Teusner Salsa Rose 2016 ~ Barossa Valley ~ Australia
This is what they said about the last vintage! This one currently in the process of being rated
The Australian Wine Centre ~ "... A wine for drinkers who are serious about their Rosé....The nose is expressive and inviting with aromas of strawberries and cream, raspberry and redcurrant fruits with hints of white pepper, spice, thyme, licorice and creamy lees characters. On the palate the wine is weighted just right and fills the mouth with lifted red berry fruits, maraschino cherry, raspberry, candied citrus rind and soft spice with a good dash of Mataro earthiness.... again with an attractive white pepper lift poking through the vibrant fruit.. The wine finishes, long, dry and savoury. "
Wine Makers Tasting notes ~ "We use the real classic Barossa red grapes – Grenache, Mataro and Grenache. We get the very real Riebke boys to grow them in their very real…and appropriately very dry…ancient Barossa soils. We make the wine in old oak barrels (also real)…anything we can do give the wine some savoury spice…We want our rosé to be more like our reds…dry! "
Gary Walsh ~ 91 Points ~ The Wine Front, "Fruity, but pretty much dry. Red fruits, light earthiness and spice with fresh fruit flavours, a lick of spice and gentle chalky texture. Perky acid, but not intrusive. Cool dry red."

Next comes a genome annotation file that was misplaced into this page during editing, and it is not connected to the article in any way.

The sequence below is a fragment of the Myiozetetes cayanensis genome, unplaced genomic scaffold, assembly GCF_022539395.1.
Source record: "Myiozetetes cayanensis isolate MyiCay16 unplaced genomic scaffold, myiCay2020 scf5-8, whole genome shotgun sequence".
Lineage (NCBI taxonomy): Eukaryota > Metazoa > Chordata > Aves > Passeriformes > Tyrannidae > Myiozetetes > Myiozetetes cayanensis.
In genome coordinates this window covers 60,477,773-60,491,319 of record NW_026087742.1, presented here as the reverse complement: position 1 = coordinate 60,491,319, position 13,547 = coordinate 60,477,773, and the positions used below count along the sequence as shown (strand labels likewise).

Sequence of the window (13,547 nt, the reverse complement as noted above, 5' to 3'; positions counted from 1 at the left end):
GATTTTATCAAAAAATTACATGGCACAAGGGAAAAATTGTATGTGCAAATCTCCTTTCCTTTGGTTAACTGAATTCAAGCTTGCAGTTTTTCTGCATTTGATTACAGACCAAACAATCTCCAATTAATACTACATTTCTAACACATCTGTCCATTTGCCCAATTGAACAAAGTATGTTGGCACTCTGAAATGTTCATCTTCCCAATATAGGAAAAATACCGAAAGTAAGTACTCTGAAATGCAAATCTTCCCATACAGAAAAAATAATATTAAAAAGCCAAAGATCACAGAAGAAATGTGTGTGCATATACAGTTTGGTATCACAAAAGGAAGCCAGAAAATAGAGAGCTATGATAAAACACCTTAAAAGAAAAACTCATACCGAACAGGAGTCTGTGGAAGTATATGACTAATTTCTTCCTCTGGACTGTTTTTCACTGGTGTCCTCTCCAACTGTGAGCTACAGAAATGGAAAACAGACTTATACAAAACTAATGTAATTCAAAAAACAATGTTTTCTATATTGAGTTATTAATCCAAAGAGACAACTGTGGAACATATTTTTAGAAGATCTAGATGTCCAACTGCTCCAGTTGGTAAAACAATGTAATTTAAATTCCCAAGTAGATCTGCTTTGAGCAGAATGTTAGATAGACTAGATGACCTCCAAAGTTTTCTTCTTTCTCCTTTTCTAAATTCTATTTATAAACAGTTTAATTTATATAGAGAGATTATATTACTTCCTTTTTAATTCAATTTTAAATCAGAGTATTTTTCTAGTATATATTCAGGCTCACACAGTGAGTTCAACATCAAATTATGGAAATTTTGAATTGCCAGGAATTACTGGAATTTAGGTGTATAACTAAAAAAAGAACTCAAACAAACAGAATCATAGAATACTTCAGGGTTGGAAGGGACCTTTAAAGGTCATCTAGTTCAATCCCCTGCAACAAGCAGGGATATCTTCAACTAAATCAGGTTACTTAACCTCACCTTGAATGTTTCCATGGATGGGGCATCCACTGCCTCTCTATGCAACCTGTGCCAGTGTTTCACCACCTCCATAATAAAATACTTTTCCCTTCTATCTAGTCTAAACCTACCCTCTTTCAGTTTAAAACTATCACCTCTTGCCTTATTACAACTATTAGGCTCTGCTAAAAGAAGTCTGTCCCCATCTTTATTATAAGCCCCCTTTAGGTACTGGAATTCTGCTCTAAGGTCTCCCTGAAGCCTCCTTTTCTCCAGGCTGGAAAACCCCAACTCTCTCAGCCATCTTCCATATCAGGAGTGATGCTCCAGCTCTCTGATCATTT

Teusner were formed in 2001 following a chance encounter in a South Australia pub - founders Kym Teusner and Mick Page overhead a couple of local winemakers contemplating tearing up their 85 year old Grenache vines. Kym and Mick stepped up to the plate and made them an offer they could not refuse.
The world famous Barossa Valley wine region is one of Australia's oldest. Located in South Australia, the Barossa Valley is about 56 km (35 miles) northeast of the city of Adelaide.
Many of Australia's largest and most notable wineries are either headquartered or own extensive holdings in the Barossa Valley. These include such wineries as Penfolds, Peter Lehmann, Orlando Wines, Seppeltsfield, Wolf Blass and Yalumba. Many vines in the Barossa Valley are several decades old, with some vineyards planted with vines that are more than a century old.